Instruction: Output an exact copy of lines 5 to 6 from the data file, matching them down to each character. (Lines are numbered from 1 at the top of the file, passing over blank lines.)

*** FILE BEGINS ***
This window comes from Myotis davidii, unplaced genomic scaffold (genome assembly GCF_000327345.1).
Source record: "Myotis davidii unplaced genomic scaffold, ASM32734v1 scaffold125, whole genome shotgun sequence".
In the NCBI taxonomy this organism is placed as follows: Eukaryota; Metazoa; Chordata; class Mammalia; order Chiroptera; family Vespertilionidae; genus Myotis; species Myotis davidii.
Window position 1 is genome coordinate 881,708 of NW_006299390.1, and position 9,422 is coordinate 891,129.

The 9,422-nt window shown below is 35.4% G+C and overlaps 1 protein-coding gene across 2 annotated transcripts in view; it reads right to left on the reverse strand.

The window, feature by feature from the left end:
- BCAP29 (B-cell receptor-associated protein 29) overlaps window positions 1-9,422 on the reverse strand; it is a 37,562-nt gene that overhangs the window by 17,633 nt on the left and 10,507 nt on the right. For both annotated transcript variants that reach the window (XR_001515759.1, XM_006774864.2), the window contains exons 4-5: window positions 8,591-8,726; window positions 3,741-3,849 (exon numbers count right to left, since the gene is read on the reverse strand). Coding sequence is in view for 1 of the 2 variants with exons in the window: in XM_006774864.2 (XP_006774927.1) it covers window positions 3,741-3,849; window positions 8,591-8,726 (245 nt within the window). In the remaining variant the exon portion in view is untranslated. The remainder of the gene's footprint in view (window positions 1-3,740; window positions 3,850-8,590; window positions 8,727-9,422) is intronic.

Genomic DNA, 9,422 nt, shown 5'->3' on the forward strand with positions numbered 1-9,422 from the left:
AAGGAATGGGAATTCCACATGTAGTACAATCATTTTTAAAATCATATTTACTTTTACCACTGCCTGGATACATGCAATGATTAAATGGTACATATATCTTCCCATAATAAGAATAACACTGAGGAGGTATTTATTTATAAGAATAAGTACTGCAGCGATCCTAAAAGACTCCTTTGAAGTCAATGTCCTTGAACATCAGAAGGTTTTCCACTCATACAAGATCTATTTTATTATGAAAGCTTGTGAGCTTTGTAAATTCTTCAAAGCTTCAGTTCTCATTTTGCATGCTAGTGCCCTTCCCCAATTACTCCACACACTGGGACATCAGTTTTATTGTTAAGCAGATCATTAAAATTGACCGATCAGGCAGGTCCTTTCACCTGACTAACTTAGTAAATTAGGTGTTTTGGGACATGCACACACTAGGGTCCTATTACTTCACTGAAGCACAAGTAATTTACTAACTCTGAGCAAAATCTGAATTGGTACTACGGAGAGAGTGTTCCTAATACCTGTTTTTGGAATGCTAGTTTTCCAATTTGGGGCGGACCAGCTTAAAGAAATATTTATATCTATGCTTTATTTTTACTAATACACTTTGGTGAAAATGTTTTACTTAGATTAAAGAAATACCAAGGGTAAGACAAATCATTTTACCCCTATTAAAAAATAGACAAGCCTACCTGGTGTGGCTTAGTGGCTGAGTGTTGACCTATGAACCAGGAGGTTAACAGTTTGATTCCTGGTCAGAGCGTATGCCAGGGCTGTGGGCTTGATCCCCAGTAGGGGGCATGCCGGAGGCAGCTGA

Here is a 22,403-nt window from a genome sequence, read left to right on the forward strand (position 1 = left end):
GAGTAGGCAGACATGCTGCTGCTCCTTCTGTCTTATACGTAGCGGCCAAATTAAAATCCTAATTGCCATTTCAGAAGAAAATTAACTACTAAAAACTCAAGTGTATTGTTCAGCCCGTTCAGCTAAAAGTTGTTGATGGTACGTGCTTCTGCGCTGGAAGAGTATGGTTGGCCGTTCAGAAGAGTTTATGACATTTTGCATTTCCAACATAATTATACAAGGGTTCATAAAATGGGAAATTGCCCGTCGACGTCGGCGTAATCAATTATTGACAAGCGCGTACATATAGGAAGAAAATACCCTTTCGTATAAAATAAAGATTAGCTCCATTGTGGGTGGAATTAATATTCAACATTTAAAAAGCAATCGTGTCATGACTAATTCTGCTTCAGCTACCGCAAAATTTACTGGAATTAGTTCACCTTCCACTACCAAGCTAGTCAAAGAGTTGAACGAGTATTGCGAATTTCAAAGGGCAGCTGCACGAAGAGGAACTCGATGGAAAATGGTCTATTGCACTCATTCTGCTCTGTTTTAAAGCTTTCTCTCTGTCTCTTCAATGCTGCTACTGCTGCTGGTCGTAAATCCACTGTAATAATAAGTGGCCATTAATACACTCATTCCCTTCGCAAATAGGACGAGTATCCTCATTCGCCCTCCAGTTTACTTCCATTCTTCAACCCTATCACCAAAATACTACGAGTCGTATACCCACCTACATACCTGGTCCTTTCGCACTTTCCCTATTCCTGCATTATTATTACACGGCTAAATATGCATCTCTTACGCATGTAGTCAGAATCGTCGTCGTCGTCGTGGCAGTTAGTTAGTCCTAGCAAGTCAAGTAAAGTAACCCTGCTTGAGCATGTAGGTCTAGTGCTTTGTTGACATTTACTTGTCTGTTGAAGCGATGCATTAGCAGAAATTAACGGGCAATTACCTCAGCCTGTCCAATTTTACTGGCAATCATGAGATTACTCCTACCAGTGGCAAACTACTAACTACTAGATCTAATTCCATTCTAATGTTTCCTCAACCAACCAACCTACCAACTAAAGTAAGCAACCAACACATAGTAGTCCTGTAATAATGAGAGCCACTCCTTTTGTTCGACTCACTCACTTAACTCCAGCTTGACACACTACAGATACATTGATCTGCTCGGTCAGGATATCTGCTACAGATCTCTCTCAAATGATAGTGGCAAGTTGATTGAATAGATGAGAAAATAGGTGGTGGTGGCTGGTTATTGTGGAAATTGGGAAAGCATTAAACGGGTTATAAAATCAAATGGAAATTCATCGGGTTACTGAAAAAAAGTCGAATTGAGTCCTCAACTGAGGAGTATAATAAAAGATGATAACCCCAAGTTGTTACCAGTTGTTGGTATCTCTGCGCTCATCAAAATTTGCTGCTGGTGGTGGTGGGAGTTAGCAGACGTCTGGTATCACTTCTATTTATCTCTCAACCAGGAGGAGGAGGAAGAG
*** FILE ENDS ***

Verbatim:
The 9,422-nt window shown below is 35.4% G+C and overlaps 1 protein-coding gene across 2 annotated transcripts in view; it reads right to left on the reverse strand.

The window, feature by feature from the left end: